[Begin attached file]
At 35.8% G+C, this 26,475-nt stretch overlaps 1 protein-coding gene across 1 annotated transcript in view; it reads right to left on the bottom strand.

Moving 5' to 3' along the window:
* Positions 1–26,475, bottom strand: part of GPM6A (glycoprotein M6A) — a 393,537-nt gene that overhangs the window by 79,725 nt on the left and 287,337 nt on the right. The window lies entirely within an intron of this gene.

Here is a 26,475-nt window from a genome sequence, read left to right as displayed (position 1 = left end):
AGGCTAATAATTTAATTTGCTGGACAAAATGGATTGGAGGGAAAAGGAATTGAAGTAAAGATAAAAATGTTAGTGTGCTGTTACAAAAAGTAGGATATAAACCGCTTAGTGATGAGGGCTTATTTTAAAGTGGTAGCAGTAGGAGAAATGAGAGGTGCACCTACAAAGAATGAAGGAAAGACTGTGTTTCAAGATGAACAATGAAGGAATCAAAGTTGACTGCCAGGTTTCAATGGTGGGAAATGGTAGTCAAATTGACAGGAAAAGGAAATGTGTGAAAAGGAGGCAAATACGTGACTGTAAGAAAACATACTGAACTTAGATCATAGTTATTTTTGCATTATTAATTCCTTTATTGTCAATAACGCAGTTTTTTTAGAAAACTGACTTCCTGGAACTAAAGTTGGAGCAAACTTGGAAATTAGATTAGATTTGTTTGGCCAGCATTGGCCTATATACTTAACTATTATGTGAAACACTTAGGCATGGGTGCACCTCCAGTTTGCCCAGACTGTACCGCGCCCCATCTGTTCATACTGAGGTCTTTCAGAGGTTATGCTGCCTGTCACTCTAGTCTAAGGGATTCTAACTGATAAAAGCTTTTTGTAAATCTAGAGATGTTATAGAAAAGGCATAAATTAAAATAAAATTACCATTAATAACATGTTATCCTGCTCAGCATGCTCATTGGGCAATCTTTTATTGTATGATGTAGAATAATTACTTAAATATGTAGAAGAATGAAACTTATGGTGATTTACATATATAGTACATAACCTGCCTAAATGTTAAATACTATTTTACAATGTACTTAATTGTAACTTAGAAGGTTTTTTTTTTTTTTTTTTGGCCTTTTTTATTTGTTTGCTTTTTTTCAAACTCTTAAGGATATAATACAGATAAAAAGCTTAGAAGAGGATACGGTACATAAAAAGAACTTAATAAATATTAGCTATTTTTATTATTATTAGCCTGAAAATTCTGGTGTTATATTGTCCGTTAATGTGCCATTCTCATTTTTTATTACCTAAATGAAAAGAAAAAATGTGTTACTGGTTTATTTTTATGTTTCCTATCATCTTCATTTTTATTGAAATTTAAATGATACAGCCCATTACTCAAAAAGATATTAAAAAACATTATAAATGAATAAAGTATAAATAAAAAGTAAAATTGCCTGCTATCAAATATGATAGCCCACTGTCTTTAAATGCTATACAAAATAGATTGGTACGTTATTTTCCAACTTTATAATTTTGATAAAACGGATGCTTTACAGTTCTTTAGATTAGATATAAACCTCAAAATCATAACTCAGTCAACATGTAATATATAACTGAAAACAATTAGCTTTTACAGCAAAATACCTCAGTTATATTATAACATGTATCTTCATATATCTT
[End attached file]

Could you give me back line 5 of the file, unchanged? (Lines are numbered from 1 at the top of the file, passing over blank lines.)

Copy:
AGGCTAATAATTTAATTTGCTGGACAAAATGGATTGGAGGGAAAAGGAATTGAAGTAAAGATAAAAATGTTAGTGTGCTGTTACAAAAAGTAGGATATAAACCGCTTAGTGATGAGGGCTTATTTTAAAGTGGTAGCAGTAGGAGAAATGAGAGGTGCACCTACAAAGAATGAAGGAAAGACTGTGTTTCAAGATGAACAATGAAGGAATCAAAGTTGACTGCCAGGTTTCAATGGTGGGAAATGGTAGTCAAATTGACAGGAAAAGGAAATGTGTGAAAAGGAGGCAAATACGTGACTGTAAGAAAACATACTGAACTTAGATCATAGTTATTTTTGCATTATTAATTCCTTTATTGTCAATAACGCAGTTTTTTTAGAAAACTGACTTCCTGGAACTAAAGTTGGAGCAAACTTGGAAATTAGATTAGATTTGTTTGGCCAGCATTGGCCTATATACTTAACTATTATGTGAAACACTTAGGCATGGGTGCACCTCCAGTTTGCCCAGACTGTACCGCGCCCCATCTGTTCATACTGAGGTCTTTCAGAGGTTATGCTGCCTGTCACTCTAGTCTAAGGGATTCTAACTGATAAAAGCTTTTTGTAAATCTAGAGATGTTATAGAAAAGGCATAAATTAAAATAAAATTACCATTAATAACATGTTATCCTGCTCAGCATGCTCATTGGGCAATCTTTTATTGTATGATGTAGAATAATTACTTAAATATGTAGAAGAATGAAACTTATGGTGATTTACATATATAGTACATAACCTGCCTAAATGTTAAATACTATTTTACAATGTACTTAATTGTAACTTAGAAGGTTTTTTTTTTTTTTTTTTGGCCTTTTTTATTTGTTTGCTTTTTTTCAAACTCTTAAGGATATAATACAGATAAAAAGCTTAGAAGAGGATACGGTACATAAAAAGAACTTAATAAATATTAGCTATTTTTATTATTATTAGCCTGAAAATTCTGGTGTTATATTGTCCGTTAATGTGCCATTCTCATTTTTTATTACCTAAATGAAAAGAAAAAATGTGTTACTGGTTTATTTTTATGTTTCCTATCATCTTCATTTTTATTGAAATTTAAATGATACAGCCCATTACTCAAAAAGATATTAAAAAACATTATAAATGAATAAAGTATAAATAAAAAGTAAAATTGCCTGCTATCAAATATGATAGCCCACTGTCTTTAAATGCTATACAAAATAGATTGGTACGTTATTTTCCAACTTTATAATTTTGATAAAACGGATGCTTTACAGTTCTTTAGATTAGATATAAACCTCAAAATCATAACTCAGTCAACATGTAATATATAACTGAAAACAATTAGCTTTTACAGCAAAATACCTCAGTTATATTATAACATGTATCTTCATATATCTT